"I earned $1,500 dollars a week when I was 6 and I knew exactly how I got the laughs and the applause," she said. "There were nine numbers in our act. I did seven of them."
She lived an exhausting childhood, being dragged from town to town and forced onstage even with chicken pox. Although she had some private tutoring, she relied largely on Gideon Bibles stolen from cheap hotels as her chief English textbook.
Her mother ground through whatever money her daughters earned. Pushed to her limit, Ms. Havoc said she suffered a nervous breakdown at 10 and eloped a few years later with Bobby Reed, a vaudeville performer. The union did not last. To earn enough money to eat, she worked the grueling and sordid Depression-era marathon dance circuit, which she depicted in her critically acclaimed play "Marathon '33."
Ms. Havoc earned a 1964 Tony Award nomination for directing Julie Harris in "Marathon '33" on Broadway. Writing in the New York Times, theater critic Harold Taubman called the show a "tour de force of theatricality." He wrote that "you see the poor devils dance and brawl and cheat and break down, and you get a sense of the promoters who fed on them and of the public that cheered them on, like the gladiators being served to the lions."
Slowly Ms. Havoc began landing more prominent acting jobs that culminated in her breakthrough performance as stripper Gladys Bumps in "Pal Joey." The show was best known for making a star of dancer Gene Kelly, who played the caddish title role and soon became a Hollywood star. But Ms. Havoc, who performed the broadly comic song "That Terrific Rainbow," also was summoned to the film colony.
If Kelly soared onscreen, Ms. Havoc flew at a much lower altitude. She starred in mediocre wartime musicals and other light fare such as "My Sister Eileen" (1942) before making the leap to more dramatic roles in the late 1940s, notably as the self-loathing Elaine Wales in "Gentleman's Agreement."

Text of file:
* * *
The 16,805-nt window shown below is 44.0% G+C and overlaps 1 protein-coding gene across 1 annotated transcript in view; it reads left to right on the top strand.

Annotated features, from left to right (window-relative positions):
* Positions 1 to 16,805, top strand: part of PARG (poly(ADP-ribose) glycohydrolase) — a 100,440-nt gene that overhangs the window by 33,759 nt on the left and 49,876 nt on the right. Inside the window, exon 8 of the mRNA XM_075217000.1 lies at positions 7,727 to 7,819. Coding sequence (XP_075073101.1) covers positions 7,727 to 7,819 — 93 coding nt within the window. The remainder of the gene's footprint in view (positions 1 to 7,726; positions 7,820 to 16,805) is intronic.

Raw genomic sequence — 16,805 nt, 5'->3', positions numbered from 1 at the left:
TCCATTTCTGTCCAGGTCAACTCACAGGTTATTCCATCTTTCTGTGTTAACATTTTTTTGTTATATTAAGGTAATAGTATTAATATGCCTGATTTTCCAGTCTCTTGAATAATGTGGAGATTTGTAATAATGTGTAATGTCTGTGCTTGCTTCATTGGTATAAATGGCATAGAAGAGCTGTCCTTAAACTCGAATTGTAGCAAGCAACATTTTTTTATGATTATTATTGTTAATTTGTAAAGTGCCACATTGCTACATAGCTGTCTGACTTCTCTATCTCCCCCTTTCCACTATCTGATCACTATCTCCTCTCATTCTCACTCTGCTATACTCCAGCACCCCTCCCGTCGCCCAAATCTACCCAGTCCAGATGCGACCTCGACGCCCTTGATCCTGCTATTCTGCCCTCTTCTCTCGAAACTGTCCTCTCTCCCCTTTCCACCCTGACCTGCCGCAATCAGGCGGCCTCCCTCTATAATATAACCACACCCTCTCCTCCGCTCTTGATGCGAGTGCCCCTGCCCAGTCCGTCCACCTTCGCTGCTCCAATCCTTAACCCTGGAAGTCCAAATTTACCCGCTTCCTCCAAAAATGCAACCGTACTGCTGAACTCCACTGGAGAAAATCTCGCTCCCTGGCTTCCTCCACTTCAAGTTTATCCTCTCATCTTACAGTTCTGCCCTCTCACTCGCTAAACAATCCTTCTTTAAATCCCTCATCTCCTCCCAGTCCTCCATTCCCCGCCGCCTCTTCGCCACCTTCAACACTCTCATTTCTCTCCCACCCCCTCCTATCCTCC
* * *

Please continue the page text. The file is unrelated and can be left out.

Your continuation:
As her film work dropped off, Ms. Havoc became a television actress. She played Eugene O'Neill's waterfront tramp in "Anna Christie" opposite Richard Burton in a 1952 TV production. She maintained a theater career well into the 1990s, at one point touring as Mrs. Lovett in the Sondheim musical "Sweeney Todd."
Ms. Havoc's second marriage, to Donald S. Gibbs, ended in divorce. Her third husband, radio producer and television director William Spier, died in 1973 after 25 years of marriage. Her only child, April Kent, died in 1998. She had no immediate survivors.
By the 1970s, Ms. Havoc had settled in Connecticut and lived with a manageable menagerie of sheep, fowl, horses and a burro named Bottom. She renovated several pre-Civil War buildings near her home in posh Fairfield County. Mostly, she attracted attention as a fascinating throwback to a half-forgotten era. She spoke of the compelling emotional grip of even her most anxious years.
"Hunger makes anything possible," she told the Times. "To me the marathon was a fair game. I was getting 12 meals every 24 hours, as long as I stayed on my feet. And I'm not sad about my childhood in vaudeville. Why should I be?
"Think how wonderful it was to be a little kid on stage with all that love from the audience. It was a special world. I remember the signs at the theater: 'No hells, no damns, no mention of the deity, and always wear silk stocking all the way up. Keep your act clean, but loud.' That was religion for me."